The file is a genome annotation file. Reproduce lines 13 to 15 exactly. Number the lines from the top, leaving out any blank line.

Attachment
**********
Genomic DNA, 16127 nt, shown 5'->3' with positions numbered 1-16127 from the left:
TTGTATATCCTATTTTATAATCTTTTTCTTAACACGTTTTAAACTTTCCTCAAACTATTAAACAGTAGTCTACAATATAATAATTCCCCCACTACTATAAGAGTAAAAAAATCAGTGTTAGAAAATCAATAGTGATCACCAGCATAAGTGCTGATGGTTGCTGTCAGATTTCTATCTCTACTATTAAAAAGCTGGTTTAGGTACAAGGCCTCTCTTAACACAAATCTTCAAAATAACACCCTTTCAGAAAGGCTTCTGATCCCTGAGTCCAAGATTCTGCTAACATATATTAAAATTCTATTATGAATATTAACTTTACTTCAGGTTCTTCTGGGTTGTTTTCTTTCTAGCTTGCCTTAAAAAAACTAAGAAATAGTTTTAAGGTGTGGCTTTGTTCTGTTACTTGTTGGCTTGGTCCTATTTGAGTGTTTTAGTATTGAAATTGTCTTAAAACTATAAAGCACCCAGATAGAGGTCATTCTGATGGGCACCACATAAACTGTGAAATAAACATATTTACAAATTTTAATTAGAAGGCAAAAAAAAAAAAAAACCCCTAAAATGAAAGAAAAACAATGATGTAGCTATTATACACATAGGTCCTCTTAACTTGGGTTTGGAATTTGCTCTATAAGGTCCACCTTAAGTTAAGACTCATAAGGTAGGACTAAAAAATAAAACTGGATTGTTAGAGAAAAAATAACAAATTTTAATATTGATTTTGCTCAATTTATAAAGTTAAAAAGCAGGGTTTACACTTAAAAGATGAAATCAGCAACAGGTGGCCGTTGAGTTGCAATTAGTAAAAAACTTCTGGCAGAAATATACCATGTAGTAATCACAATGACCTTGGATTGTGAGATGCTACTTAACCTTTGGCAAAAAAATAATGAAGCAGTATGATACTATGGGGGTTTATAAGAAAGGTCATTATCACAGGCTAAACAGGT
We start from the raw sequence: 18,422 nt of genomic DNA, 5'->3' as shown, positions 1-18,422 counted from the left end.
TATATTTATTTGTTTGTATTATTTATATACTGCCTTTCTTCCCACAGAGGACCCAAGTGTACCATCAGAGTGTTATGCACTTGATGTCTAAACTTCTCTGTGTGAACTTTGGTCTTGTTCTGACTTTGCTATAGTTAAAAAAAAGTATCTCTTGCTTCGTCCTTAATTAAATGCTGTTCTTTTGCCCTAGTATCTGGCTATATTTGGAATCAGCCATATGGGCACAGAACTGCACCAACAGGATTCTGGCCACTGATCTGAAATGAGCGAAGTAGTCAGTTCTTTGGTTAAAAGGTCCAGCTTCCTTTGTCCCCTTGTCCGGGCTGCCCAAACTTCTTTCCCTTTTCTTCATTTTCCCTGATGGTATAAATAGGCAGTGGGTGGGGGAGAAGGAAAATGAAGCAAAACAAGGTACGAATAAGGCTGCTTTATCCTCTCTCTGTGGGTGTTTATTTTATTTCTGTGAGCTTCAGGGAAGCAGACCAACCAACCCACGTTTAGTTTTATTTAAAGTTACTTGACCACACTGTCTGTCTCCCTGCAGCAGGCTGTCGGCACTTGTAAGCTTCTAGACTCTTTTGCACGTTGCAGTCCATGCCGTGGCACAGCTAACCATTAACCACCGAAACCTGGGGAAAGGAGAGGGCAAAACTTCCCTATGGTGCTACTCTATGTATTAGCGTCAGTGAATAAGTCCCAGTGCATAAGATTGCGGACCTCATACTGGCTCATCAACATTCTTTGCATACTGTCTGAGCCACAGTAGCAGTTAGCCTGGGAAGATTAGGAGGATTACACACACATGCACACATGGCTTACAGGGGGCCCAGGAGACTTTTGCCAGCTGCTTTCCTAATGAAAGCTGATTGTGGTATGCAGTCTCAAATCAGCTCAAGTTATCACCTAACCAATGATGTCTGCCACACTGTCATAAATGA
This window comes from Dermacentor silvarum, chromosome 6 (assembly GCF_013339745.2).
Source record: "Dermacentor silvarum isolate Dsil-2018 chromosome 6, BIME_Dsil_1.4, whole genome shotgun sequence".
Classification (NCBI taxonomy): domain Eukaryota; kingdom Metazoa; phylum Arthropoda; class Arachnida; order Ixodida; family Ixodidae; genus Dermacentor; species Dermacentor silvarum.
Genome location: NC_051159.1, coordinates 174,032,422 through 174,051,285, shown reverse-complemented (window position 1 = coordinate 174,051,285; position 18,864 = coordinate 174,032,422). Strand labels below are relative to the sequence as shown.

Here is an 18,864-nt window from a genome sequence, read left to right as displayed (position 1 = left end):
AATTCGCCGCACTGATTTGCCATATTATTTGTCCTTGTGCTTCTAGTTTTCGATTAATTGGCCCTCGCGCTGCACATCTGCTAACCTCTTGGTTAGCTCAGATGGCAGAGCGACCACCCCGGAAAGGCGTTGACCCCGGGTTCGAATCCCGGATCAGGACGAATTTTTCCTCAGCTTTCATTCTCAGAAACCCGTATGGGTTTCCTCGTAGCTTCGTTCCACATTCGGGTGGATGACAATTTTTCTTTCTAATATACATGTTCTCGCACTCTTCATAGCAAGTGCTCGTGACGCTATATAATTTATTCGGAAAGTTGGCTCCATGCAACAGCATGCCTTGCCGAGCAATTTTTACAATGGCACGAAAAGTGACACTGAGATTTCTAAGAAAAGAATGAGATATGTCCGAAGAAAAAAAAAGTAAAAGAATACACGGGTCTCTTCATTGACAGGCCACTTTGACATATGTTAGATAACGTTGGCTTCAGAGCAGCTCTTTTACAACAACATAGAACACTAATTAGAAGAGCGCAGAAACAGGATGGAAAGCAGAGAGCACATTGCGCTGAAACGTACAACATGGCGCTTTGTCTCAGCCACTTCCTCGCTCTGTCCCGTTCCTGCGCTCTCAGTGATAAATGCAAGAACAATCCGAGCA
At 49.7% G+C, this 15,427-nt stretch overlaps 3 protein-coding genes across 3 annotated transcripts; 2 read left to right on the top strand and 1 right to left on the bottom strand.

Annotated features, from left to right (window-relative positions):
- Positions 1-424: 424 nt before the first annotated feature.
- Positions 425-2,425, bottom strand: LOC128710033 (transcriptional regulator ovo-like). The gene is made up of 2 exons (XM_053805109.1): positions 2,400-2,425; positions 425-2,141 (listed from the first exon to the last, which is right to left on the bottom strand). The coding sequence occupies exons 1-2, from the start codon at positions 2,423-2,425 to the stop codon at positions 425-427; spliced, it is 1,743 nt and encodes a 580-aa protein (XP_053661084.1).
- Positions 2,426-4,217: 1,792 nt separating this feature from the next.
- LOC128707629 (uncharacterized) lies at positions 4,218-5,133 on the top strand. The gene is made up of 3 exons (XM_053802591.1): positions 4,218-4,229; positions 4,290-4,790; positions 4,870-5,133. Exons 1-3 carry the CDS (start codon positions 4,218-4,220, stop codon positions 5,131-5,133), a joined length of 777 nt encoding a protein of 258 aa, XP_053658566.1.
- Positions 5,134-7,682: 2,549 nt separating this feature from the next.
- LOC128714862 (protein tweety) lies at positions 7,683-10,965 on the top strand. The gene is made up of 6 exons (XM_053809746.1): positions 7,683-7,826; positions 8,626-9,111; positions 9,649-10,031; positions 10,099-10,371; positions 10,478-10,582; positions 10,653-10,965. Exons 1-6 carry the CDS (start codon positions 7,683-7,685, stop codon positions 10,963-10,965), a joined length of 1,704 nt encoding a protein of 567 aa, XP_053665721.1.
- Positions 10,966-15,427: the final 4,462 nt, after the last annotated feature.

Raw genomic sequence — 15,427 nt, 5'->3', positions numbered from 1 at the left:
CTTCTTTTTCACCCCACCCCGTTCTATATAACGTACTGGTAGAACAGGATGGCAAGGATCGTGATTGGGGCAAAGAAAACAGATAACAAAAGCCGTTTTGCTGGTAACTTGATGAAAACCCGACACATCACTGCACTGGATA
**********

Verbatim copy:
- Positions 1-424: 424 nt before the first annotated feature.
- Positions 425-2,425, bottom strand: LOC128710033 (transcriptional regulator ovo-like). The gene is made up of 2 exons (XM_053805109.1): positions 2,400-2,425; positions 425-2,141 (listed from the first exon to the last, which is right to left on the bottom strand). The coding sequence occupies exons 1-2, from the start codon at positions 2,423-2,425 to the stop codon at positions 425-427; spliced, it is 1,743 nt and encodes a 580-aa protein (XP_053661084.1).
- Positions 2,426-4,217: 1,792 nt separating this feature from the next.